Travel across France threatens to be difficult Tuesday as taxi drivers and air traffic controllers join a strike called by three major unions representing France’s 5 million civil servants.

France’s civil aviation authority asked airlines to cut their flights by 20 percent Tuesday as two unions representing air traffic controllers called for a 24-hour strike ending Wednesday morning to demand higher pay and pensions.

Taxis plan to clog access to Orly and Charles de Gaulle airports near Paris, as well as at Porte Maillot on the western edge of the capital, as part of a continued protest against the proliferation of car services such as Uber. CGT Taxis issued a statement accusing the government of trying to “kill the profession with savage deregulation.” The union says 60,000 taxi jobs are at risk.  

A taxi strike last June 25 descended into violence as some Uber drivers were beaten and their cars burned.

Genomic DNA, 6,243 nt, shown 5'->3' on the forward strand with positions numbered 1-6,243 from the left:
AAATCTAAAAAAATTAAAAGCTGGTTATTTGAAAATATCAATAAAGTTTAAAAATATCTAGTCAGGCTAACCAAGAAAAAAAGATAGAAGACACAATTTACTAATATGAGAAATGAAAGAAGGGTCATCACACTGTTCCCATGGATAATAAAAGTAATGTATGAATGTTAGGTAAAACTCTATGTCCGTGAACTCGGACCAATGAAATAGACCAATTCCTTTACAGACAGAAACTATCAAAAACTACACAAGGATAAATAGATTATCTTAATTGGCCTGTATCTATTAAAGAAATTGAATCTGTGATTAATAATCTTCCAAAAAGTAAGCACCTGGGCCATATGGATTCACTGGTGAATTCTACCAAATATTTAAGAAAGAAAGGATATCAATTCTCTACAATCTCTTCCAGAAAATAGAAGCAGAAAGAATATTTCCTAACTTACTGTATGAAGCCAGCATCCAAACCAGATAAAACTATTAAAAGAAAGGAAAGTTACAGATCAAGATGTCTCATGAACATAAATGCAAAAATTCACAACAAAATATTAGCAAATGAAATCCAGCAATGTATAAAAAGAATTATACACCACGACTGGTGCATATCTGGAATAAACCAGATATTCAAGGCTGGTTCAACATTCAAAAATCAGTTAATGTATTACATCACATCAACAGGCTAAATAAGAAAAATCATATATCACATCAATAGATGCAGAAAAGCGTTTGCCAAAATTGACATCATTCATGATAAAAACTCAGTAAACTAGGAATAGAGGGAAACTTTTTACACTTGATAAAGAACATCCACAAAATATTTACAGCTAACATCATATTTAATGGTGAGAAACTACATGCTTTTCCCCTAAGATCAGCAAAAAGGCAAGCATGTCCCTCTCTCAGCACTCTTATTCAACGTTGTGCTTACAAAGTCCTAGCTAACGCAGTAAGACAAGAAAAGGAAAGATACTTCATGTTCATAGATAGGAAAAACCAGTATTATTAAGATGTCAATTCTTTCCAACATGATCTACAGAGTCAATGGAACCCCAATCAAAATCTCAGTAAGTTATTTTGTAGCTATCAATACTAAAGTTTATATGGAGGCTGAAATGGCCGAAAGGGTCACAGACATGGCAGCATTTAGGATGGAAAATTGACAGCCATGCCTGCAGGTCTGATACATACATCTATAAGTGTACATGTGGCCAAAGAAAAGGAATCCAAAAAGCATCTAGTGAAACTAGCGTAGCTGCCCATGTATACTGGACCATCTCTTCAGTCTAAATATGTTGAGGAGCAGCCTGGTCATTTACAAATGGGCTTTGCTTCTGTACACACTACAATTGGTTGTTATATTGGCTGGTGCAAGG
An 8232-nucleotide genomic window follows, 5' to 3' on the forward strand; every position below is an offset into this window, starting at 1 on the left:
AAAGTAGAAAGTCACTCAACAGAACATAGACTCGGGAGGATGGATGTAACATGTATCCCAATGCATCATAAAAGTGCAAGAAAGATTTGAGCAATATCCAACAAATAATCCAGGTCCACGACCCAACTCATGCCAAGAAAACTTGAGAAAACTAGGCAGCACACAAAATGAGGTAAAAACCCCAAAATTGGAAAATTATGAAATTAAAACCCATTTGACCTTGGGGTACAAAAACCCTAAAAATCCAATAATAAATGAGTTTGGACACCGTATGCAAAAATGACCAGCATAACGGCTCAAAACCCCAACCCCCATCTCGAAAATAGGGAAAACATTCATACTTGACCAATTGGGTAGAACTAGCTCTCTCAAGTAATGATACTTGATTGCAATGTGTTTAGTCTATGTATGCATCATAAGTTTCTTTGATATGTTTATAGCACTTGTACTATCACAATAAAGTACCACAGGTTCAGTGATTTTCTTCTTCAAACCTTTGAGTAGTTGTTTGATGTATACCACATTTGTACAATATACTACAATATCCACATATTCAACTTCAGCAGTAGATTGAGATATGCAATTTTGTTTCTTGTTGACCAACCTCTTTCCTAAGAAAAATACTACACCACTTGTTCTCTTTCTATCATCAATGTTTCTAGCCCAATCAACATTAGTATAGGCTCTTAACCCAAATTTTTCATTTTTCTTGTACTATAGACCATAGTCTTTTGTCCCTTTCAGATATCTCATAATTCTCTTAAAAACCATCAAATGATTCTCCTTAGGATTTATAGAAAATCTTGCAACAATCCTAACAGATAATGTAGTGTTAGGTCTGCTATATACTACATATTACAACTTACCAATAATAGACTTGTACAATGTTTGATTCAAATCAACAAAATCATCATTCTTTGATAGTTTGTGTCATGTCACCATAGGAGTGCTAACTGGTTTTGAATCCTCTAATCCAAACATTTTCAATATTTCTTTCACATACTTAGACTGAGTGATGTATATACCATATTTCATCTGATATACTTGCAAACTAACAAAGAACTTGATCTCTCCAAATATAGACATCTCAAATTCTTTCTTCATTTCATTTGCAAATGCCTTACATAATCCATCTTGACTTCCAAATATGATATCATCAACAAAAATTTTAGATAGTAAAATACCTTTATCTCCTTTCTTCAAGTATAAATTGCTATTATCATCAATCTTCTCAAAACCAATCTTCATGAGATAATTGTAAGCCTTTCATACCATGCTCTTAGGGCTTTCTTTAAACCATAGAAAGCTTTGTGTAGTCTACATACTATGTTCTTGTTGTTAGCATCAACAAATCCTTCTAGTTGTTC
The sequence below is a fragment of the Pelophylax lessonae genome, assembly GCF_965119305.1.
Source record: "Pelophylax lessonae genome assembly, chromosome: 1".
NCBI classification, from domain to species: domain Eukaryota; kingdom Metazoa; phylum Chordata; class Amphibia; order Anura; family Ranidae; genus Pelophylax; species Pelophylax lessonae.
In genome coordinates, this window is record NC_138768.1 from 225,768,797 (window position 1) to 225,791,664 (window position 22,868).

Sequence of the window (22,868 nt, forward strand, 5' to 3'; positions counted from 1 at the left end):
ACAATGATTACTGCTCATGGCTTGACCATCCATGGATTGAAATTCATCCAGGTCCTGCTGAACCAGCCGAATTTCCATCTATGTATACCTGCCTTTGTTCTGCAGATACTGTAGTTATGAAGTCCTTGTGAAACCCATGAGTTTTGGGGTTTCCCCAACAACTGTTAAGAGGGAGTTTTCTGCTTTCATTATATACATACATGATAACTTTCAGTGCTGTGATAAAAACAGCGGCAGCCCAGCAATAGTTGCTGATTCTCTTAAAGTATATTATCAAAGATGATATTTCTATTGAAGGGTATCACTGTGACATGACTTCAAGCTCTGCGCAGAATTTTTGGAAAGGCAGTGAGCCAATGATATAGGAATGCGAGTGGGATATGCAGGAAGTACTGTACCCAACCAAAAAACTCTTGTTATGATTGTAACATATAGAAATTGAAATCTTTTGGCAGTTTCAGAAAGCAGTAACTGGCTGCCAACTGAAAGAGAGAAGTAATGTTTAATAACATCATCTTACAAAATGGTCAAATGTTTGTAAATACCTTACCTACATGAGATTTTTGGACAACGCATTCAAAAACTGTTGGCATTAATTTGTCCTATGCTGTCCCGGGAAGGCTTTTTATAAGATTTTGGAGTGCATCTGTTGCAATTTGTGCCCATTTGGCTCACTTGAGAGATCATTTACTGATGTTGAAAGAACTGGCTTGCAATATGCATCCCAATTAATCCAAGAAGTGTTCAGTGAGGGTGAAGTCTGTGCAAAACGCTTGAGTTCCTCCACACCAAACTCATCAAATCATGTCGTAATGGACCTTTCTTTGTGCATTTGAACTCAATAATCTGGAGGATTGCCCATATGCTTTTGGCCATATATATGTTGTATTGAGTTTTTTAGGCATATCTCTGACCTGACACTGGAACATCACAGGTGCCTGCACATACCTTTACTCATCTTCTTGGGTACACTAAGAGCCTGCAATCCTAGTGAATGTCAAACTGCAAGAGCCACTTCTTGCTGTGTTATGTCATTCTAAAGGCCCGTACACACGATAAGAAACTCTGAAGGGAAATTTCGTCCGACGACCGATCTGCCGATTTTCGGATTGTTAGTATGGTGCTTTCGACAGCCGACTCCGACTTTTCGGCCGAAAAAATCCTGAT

The largest strike Tuesday involves a call by the CGT, Force Ouvriere, and Sud for workers in schools, hospitals and local government to stay away off work.

They are demanding re-installing automatic pay increases that were interrupted in 2010, as well as an end to planned reforms of France’s health care system and local government. “Created in an environment of austerity, they threaten to destroy public jobs, perturb public services and worsen the conditions of public workers,” FO said in a statement.

The freeze in automatic pay increases has cost civil servants 8 percentage points in the purchasing power of their salaries, FO says.

The unions are planning a march through Paris from Montparnasse to Invalides starting at 2 p.m.

This article was written by Gregory Viscusi from Bloomberg and was legally licensed through the NewsCred publisher network.

Photo Credit: French taxi drivers striking in December 2015. Francois Mori / Associated Press